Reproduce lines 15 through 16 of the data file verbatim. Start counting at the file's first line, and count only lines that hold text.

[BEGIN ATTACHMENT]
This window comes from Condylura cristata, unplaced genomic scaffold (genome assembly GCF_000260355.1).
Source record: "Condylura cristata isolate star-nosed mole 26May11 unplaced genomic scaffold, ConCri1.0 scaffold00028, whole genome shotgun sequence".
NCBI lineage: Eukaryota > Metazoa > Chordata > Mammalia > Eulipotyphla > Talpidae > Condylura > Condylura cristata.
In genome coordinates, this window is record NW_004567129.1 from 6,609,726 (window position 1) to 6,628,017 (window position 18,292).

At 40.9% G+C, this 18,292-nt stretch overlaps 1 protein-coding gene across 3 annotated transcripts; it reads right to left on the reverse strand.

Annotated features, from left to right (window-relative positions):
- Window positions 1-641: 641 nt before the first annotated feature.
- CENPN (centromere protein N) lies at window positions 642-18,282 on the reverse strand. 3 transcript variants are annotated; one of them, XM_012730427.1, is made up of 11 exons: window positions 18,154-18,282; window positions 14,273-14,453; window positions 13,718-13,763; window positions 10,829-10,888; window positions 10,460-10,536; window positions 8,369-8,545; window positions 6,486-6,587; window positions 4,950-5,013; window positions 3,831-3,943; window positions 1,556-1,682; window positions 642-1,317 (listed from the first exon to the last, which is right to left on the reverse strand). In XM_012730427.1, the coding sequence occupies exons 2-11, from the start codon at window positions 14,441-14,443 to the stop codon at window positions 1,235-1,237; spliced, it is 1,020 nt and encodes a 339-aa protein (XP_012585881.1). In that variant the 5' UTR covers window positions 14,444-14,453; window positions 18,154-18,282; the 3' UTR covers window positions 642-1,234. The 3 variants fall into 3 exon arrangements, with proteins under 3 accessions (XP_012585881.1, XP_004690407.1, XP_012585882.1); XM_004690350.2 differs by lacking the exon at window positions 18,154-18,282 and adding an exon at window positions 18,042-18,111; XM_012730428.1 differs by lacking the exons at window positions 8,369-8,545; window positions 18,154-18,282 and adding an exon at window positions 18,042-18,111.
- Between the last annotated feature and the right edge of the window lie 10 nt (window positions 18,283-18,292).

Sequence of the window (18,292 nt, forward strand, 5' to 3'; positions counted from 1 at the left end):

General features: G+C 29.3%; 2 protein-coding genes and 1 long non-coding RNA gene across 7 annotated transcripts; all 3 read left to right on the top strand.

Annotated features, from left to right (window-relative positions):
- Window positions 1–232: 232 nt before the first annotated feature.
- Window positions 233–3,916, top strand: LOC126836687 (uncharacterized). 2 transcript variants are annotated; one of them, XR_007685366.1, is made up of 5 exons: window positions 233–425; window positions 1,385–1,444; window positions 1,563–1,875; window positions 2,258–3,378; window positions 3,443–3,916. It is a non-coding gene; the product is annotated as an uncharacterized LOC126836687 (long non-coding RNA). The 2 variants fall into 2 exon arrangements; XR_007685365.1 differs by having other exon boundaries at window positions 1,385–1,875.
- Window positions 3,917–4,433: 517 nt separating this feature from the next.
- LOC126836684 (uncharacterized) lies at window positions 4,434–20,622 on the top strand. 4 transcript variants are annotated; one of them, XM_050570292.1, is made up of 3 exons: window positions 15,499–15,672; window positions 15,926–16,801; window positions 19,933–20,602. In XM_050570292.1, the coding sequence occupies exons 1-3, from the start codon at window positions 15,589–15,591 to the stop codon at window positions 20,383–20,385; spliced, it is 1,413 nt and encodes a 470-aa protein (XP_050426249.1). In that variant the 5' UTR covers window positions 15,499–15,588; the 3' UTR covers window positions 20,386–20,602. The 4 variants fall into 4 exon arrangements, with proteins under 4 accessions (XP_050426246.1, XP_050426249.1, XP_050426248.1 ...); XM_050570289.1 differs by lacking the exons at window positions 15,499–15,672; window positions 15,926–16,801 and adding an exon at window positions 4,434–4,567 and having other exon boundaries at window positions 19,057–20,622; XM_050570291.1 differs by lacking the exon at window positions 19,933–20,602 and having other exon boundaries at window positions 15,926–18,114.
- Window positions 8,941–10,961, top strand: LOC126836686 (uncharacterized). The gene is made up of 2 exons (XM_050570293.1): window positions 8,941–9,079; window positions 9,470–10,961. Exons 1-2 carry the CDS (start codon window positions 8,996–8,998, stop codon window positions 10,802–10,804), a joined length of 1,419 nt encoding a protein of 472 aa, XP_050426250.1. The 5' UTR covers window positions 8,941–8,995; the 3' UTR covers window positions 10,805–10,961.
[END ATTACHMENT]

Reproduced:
- Window positions 3,917–4,433: 517 nt separating this feature from the next.
- LOC126836684 (uncharacterized) lies at window positions 4,434–20,622 on the top strand. 4 transcript variants are annotated; one of them, XM_050570292.1, is made up of 3 exons: window positions 15,499–15,672; window positions 15,926–16,801; window positions 19,933–20,602. In XM_050570292.1, the coding sequence occupies exons 1-3, from the start codon at window positions 15,589–15,591 to the stop codon at window positions 20,383–20,385; spliced, it is 1,413 nt and encodes a 470-aa protein (XP_050426249.1). In that variant the 5' UTR covers window positions 15,499–15,588; the 3' UTR covers window positions 20,386–20,602. The 4 variants fall into 4 exon arrangements, with proteins under 4 accessions (XP_050426246.1, XP_050426249.1, XP_050426248.1 ...); XM_050570289.1 differs by lacking the exons at window positions 15,499–15,672; window positions 15,926–16,801 and adding an exon at window positions 4,434–4,567 and having other exon boundaries at window positions 19,057–20,622; XM_050570291.1 differs by lacking the exon at window positions 19,933–20,602 and having other exon boundaries at window positions 15,926–18,114.